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Someone told me that I can't get married by the koisel.

Is this true?

If yes what is the reason, (religious (then sources please) or practical...)?

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    There isn't really any religious significance to the area there other perhaps than that of a Shul. Perhaps there are local Israeli laws about it? Perhaps you can't reserve the space? – Double AA Aug 5 '15 at 20:01
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    I have seen references which state "Weddings are not allowed at the Kotel for any religion" This seems to imply that it is more of a political matter as well as practical. Consider that the bride would be on the wrong side of the mechitzah as well. – sabbahillel Aug 5 '15 at 20:09
  • myday.ynet.co.il/en/blog/lisa-marks-jerusalemtel-aviv-wedding/… Has a blog by someone who says that she was married "at the kotel" however, the description I had been to Jerusalem 9 times, but for some reason never on this 1 balcony that provided a stunning view of the Kotel. seems to imply that it was not in the kotel plaza but a bacony overlooking it. The picture of the chupah hatunotblog.com/wp-content/blogs.dir/en/files/2012/09/… seems to also imply that it was just a minyon at a side location. – sabbahillel Aug 5 '15 at 20:18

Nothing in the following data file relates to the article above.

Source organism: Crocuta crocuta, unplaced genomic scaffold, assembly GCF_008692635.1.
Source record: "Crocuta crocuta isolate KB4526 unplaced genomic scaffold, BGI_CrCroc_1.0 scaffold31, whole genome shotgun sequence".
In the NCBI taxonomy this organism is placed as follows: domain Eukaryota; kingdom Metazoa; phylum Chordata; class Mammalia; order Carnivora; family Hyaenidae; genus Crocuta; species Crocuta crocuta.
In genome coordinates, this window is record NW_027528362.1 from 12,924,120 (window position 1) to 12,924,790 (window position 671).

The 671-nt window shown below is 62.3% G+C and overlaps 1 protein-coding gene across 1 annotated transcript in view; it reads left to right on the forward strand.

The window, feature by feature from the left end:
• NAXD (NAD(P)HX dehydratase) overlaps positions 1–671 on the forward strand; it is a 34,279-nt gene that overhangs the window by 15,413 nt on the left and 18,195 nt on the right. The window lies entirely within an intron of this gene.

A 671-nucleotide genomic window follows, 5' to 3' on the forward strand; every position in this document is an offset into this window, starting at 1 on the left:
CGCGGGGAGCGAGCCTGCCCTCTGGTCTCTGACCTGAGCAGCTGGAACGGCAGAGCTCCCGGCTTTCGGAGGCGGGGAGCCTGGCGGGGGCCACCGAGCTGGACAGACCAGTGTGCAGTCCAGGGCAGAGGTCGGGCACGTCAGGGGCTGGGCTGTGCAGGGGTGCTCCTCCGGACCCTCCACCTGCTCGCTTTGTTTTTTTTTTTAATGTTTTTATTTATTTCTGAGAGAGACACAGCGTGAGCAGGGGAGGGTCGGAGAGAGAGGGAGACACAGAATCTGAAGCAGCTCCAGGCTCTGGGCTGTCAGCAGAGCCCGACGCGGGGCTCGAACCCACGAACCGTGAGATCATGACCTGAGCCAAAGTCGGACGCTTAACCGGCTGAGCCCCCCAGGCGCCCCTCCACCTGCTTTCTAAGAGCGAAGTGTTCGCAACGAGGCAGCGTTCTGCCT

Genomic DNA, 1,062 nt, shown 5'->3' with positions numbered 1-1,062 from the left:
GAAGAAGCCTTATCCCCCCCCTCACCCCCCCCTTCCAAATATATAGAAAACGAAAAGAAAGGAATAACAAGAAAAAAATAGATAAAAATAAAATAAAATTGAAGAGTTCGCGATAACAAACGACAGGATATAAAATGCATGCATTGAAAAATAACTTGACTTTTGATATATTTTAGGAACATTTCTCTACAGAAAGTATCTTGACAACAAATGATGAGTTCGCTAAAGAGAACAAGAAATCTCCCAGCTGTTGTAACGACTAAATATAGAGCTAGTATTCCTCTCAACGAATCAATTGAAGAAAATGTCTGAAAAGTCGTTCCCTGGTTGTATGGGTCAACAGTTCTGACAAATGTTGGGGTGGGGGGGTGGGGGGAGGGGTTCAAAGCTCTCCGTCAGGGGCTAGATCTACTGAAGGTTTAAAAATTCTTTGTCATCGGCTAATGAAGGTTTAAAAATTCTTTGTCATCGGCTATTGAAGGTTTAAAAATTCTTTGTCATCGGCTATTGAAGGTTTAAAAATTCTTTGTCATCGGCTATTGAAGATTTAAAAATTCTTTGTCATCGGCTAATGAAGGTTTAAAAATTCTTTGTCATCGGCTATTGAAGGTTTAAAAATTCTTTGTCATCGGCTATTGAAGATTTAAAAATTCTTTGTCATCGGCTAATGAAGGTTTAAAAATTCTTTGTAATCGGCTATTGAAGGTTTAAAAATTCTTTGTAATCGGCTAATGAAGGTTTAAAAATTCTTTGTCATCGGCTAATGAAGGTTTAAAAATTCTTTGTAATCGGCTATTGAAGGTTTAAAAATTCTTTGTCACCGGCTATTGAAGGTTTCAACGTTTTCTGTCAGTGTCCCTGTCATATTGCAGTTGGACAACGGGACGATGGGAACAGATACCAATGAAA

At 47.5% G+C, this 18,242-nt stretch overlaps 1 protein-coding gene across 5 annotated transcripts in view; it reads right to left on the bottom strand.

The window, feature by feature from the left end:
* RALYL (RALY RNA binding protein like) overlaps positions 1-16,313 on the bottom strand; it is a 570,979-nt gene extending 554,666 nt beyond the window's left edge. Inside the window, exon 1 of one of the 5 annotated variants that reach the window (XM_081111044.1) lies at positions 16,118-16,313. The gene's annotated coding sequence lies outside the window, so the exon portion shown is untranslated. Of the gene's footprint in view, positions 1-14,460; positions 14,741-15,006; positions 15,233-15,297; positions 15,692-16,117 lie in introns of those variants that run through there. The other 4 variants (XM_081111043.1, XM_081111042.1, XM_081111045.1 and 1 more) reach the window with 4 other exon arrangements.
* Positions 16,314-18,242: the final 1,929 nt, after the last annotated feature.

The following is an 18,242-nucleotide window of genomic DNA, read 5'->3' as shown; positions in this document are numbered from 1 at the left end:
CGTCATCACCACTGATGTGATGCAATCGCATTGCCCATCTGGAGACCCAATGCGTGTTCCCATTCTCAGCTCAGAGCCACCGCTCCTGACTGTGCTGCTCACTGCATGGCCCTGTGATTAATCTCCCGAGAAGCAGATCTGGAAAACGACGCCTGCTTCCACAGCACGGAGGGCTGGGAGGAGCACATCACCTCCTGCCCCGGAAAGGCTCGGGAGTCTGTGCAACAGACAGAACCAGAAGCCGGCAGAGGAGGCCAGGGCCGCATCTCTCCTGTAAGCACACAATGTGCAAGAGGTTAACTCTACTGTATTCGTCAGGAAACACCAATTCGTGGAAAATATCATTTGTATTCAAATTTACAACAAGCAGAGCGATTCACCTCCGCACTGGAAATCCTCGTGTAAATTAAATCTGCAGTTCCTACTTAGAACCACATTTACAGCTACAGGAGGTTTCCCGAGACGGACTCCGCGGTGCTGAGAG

• jpost.com/LifeStyle/… Jerusalem has several locations that are breathtaking such as Esh Hatora rooftop overlooking the Kotel also implies that weddings are not done at the kotel itself. – sabbahillel Aug 5 '15 at 20:20
  • Well, if Jews can get married, there, then you'd have Christians and Muslims who'd also want to – user613 Aug 9 '15 at 9:55
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Like others, I couldn't think of a single halachic reason to forbid weddings. I know I've seen dozens of Bar Mitzvahs over the years there, but never a wedding. (On Monday and Thursday around mid morning it seems like there's a bar mitzvah every 20 minutes). I did some digging and eventually found the rabinate's rules for the kotel, and it is true that they forbid both weddings and britot at the kotel. (They also have lots of rules around sound amplification). It appears to be a rule based on purely practical reasons.

Somewhat tangentially it is common (common? Okay maybe not common but certainly not unheard of) for brides to go to the kotel before their wedding to pray, often times in their wedding dress (which usually elicits lots of "mazal tov"s from onlookers). The Temple Institute even cites a tradition for a bride to ascend to the temple mount after her first mikvah immersion.

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